Conjugate pairs

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A conjugate pair is an acid-base pair that differs by one proton in their formulas (remember: proton, hydrogen ion, etc.).

A conjugate pair is always one acid and one base. ALWAYS! (OK, you don't have to shout.)

HCl + H2O <===> H3O+ + Cl¯

Here is the one conjugate pair from the first example reaction:

HCl and Cl¯

Usually, HCl is called an acid and Cl¯ is called its conjugate base, but that can be reversed if the context calls for it. So, we can correctly speak of Cl¯ as a base and HCl as its conjugate acid.

Notice that the word conjugate is used with one of the pair and the conjugate is not the primary focus of the context, it is the secondary.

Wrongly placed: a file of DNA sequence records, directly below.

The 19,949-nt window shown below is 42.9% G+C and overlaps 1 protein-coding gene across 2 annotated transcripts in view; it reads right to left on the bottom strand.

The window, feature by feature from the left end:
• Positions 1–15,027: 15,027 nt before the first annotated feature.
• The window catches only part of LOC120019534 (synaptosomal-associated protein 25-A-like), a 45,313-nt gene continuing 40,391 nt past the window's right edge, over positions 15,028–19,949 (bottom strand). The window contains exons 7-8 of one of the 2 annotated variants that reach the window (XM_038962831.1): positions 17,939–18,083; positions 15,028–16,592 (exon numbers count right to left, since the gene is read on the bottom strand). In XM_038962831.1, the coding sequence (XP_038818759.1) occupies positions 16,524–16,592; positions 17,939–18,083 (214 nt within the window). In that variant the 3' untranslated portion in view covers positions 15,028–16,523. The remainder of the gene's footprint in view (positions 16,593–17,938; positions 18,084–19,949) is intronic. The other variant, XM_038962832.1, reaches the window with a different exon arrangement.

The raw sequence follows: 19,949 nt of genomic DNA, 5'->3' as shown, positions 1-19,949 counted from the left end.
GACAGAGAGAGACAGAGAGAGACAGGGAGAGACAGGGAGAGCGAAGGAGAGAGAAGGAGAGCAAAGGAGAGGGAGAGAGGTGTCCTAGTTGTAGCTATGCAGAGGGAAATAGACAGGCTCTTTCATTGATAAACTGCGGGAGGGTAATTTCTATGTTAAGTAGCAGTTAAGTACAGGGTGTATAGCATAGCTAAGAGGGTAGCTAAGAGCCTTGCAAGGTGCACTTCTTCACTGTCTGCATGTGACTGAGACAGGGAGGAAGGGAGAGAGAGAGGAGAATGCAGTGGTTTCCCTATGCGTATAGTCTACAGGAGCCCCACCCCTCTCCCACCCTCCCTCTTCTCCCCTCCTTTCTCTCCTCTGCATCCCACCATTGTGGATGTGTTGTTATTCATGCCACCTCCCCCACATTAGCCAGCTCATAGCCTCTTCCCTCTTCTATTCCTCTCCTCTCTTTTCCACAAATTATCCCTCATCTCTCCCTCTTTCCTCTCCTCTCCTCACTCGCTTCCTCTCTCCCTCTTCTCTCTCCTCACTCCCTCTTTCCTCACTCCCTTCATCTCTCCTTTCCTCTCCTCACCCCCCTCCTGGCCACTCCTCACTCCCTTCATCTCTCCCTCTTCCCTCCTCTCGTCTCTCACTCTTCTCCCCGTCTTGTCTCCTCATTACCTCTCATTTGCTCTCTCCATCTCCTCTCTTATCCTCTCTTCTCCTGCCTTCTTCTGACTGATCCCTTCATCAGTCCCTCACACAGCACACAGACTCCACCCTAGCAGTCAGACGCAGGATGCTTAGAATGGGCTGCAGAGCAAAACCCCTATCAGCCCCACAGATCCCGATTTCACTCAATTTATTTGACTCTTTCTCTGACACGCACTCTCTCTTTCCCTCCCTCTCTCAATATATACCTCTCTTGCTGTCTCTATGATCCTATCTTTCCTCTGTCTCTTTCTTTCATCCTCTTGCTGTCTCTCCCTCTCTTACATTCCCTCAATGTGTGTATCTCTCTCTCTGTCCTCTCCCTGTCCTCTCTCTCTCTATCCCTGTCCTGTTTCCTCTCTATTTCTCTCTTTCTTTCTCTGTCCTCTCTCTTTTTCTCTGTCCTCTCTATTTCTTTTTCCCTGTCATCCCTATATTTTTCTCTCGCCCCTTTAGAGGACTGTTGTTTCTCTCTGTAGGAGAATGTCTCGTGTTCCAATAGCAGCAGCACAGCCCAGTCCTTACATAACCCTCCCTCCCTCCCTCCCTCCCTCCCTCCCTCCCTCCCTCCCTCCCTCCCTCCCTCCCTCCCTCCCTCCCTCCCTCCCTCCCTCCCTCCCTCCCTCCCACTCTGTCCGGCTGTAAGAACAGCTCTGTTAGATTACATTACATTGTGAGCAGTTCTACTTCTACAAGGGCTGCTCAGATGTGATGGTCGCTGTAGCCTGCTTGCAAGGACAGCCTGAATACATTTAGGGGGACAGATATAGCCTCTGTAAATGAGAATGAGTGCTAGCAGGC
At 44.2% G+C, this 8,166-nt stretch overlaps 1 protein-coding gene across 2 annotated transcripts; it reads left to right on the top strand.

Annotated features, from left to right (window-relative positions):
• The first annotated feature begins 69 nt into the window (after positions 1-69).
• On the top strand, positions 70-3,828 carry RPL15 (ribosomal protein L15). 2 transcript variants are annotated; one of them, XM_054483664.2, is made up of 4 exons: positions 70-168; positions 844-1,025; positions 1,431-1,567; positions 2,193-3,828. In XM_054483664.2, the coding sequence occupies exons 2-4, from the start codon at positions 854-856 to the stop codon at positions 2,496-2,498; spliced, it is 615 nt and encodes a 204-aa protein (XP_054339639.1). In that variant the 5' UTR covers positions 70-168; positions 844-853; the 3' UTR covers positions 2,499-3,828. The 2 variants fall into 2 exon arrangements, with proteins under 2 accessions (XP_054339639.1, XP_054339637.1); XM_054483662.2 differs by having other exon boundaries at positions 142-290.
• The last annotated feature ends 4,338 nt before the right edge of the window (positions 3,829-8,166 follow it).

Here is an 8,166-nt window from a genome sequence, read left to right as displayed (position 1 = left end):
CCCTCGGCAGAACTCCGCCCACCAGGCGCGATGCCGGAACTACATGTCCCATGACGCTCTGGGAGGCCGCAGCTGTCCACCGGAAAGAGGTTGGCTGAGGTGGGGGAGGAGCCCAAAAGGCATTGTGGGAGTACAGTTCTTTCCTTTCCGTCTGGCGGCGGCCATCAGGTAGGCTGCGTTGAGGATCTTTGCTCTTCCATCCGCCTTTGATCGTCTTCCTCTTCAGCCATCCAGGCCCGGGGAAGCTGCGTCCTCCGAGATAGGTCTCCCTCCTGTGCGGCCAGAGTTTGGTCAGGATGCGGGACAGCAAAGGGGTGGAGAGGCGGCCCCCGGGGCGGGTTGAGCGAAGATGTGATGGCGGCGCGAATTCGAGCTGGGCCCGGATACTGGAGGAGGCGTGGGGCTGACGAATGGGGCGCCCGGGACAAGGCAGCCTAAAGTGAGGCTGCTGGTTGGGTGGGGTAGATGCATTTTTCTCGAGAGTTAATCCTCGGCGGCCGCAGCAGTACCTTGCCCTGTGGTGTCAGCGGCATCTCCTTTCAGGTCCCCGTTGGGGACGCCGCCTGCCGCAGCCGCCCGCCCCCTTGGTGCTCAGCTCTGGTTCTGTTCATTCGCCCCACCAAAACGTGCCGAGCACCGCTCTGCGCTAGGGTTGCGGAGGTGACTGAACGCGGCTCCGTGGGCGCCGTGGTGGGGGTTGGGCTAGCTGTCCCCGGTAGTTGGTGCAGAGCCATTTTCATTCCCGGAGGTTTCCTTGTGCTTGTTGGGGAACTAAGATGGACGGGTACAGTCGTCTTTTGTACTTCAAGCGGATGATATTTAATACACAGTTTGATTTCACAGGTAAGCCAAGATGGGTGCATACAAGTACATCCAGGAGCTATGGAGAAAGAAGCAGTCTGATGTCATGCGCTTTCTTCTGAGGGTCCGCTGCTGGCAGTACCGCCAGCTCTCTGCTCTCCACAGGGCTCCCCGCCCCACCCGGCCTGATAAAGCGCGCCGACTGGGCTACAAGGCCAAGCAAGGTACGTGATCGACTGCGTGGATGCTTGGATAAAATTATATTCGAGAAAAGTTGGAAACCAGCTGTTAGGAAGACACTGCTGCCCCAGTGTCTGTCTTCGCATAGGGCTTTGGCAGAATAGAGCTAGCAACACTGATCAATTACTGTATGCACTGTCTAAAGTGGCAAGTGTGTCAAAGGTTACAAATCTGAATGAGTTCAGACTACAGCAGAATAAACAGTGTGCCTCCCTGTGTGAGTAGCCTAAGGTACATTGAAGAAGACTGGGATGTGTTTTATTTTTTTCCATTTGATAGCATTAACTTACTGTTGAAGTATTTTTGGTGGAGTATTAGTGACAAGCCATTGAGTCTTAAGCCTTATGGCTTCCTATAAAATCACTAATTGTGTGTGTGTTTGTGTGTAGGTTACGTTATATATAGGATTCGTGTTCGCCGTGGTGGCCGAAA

The other conjugate pair is:

H2O and H3O+

Water is the base, since it is minus a proton compared to H3O+, which is the conjugate acid to water.

Remember conjugate pairs differ by only one proton. If you take away the proton (or add it), you get the other formula.

Here are some more conjugate acid-base pairs to look for:

H2O and OH¯

HCO3¯ and CO32¯

H2PO4¯ and HPO42¯

HSO4¯ and SO42¯

NH4+ and NH3

CH3NH3+ and CH3NH2

HC2H3O2 and C2H3O2¯

This last one is special. Because it is used so often, it has an abbreviation:

Acetic acid's (HC2H3O2) abbreviation is HAc and the acetate ion's (C2H3O2¯) is Ac¯.

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